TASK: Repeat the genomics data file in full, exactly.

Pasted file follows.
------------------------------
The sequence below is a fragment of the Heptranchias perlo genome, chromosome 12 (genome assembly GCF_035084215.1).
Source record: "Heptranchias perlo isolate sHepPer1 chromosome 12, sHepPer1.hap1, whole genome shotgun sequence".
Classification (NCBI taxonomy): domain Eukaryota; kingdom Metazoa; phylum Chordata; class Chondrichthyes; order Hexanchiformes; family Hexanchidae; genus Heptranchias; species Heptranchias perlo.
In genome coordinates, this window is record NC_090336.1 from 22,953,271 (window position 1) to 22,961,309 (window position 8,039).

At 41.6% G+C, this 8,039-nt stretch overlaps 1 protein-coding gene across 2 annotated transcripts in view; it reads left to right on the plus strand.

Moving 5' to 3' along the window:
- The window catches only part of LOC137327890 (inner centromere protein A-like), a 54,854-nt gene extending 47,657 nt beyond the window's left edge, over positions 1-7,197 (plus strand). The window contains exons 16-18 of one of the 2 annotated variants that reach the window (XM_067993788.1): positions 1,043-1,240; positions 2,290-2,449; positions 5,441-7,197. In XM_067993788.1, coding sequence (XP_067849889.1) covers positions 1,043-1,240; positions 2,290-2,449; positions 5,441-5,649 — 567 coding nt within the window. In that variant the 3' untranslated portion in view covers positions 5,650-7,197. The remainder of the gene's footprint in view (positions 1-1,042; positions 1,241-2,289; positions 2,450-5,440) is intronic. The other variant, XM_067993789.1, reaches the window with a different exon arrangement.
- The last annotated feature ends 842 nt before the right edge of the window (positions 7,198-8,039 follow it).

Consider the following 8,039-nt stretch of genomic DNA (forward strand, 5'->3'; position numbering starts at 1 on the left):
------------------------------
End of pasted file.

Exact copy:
The sequence below is a fragment of the Heptranchias perlo genome, chromosome 12 (genome assembly GCF_035084215.1).
Source record: "Heptranchias perlo isolate sHepPer1 chromosome 12, sHepPer1.hap1, whole genome shotgun sequence".
Classification (NCBI taxonomy): domain Eukaryota; kingdom Metazoa; phylum Chordata; class Chondrichthyes; order Hexanchiformes; family Hexanchidae; genus Heptranchias; species Heptranchias perlo.
In genome coordinates, this window is record NC_090336.1 from 22,953,271 (window position 1) to 22,961,309 (window position 8,039).

At 41.6% G+C, this 8,039-nt stretch overlaps 1 protein-coding gene across 2 annotated transcripts in view; it reads left to right on the plus strand.

Moving 5' to 3' along the window:
- The window catches only part of LOC137327890 (inner centromere protein A-like), a 54,854-nt gene extending 47,657 nt beyond the window's left edge, over positions 1-7,197 (plus strand). The window contains exons 16-18 of one of the 2 annotated variants that reach the window (XM_067993788.1): positions 1,043-1,240; positions 2,290-2,449; positions 5,441-7,197. In XM_067993788.1, coding sequence (XP_067849889.1) covers positions 1,043-1,240; positions 2,290-2,449; positions 5,441-5,649 — 567 coding nt within the window. In that variant the 3' untranslated portion in view covers positions 5,650-7,197. The remainder of the gene's footprint in view (positions 1-1,042; positions 1,241-2,289; positions 2,450-5,440) is intronic. The other variant, XM_067993789.1, reaches the window with a different exon arrangement.
- The last annotated feature ends 842 nt before the right edge of the window (positions 7,198-8,039 follow it).

Consider the following 8,039-nt stretch of genomic DNA (forward strand, 5'->3'; position numbering starts at 1 on the left):